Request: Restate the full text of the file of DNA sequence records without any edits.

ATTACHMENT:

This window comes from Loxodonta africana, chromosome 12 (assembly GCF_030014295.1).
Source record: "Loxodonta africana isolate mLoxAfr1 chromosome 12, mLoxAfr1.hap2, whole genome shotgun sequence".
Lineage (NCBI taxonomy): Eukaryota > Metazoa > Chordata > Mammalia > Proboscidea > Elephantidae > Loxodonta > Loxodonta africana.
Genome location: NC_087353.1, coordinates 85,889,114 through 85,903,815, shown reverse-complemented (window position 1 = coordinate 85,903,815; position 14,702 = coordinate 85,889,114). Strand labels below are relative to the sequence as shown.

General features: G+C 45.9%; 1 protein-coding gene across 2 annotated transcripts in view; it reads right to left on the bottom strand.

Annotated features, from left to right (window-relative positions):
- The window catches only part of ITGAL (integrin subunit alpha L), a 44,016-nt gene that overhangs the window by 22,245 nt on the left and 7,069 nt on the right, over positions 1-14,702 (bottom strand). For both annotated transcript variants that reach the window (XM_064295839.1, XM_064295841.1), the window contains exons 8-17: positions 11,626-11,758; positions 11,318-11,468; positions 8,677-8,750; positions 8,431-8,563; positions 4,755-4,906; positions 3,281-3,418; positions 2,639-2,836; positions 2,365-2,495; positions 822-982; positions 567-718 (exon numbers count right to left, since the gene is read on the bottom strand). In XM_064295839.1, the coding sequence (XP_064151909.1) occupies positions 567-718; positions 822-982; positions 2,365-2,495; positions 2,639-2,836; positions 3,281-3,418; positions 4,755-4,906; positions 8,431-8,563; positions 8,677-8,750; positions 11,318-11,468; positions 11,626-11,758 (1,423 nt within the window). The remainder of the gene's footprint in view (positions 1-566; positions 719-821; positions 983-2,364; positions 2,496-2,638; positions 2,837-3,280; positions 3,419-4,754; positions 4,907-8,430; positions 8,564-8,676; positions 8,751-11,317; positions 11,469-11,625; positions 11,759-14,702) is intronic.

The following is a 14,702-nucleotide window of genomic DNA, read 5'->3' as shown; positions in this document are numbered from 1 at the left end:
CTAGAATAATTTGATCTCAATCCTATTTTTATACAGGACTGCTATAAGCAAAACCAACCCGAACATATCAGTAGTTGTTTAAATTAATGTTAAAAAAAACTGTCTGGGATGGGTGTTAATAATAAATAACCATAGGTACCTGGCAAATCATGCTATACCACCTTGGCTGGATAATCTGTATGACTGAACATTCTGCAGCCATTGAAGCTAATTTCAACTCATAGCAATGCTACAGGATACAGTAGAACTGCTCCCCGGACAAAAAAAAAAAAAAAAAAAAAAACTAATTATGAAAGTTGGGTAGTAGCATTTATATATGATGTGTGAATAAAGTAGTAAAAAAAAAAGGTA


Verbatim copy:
This window comes from Loxodonta africana, chromosome 12 (assembly GCF_030014295.1).
Source record: "Loxodonta africana isolate mLoxAfr1 chromosome 12, mLoxAfr1.hap2, whole genome shotgun sequence".
Lineage (NCBI taxonomy): Eukaryota > Metazoa > Chordata > Mammalia > Proboscidea > Elephantidae > Loxodonta > Loxodonta africana.
Genome location: NC_087353.1, coordinates 85,889,114 through 85,903,815, shown reverse-complemented (window position 1 = coordinate 85,903,815; position 14,702 = coordinate 85,889,114). Strand labels below are relative to the sequence as shown.

General features: G+C 45.9%; 1 protein-coding gene across 2 annotated transcripts in view; it reads right to left on the bottom strand.

Annotated features, from left to right (window-relative positions):
- The window catches only part of ITGAL (integrin subunit alpha L), a 44,016-nt gene that overhangs the window by 22,245 nt on the left and 7,069 nt on the right, over positions 1-14,702 (bottom strand). For both annotated transcript variants that reach the window (XM_064295839.1, XM_064295841.1), the window contains exons 8-17: positions 11,626-11,758; positions 11,318-11,468; positions 8,677-8,750; positions 8,431-8,563; positions 4,755-4,906; positions 3,281-3,418; positions 2,639-2,836; positions 2,365-2,495; positions 822-982; positions 567-718 (exon numbers count right to left, since the gene is read on the bottom strand). In XM_064295839.1, the coding sequence (XP_064151909.1) occupies positions 567-718; positions 822-982; positions 2,365-2,495; positions 2,639-2,836; positions 3,281-3,418; positions 4,755-4,906; positions 8,431-8,563; positions 8,677-8,750; positions 11,318-11,468; positions 11,626-11,758 (1,423 nt within the window). The remainder of the gene's footprint in view (positions 1-566; positions 719-821; positions 983-2,364; positions 2,496-2,638; positions 2,837-3,280; positions 3,419-4,754; positions 4,907-8,430; positions 8,564-8,676; positions 8,751-11,317; positions 11,469-11,625; positions 11,759-14,702) is intronic.

The following is a 14,702-nucleotide window of genomic DNA, read 5'->3' as shown; positions in this document are numbered from 1 at the left end:
CTAGAATAATTTGATCTCAATCCTATTTTTATACAGGACTGCTATAAGCAAAACCAACCCGAACATATCAGTAGTTGTTTAAATTAATGTTAAAAAAAACTGTCTGGGATGGGTGTTAATAATAAATAACCATAGGTACCTGGCAAATCATGCTATACCACCTTGGCTGGATAATCTGTATGACTGAACATTCTGCAGCCATTGAAGCTAATTTCAACTCATAGCAATGCTACAGGATACAGTAGAACTGCTCCCCGGACAAAAAAAAAAAAAAAAAAAAAAACTAATTATGAAAGTTGGGTAGTAGCATTTATATATGATGTGTGAATAAAGTAGTAAAAAAAAAAGGTA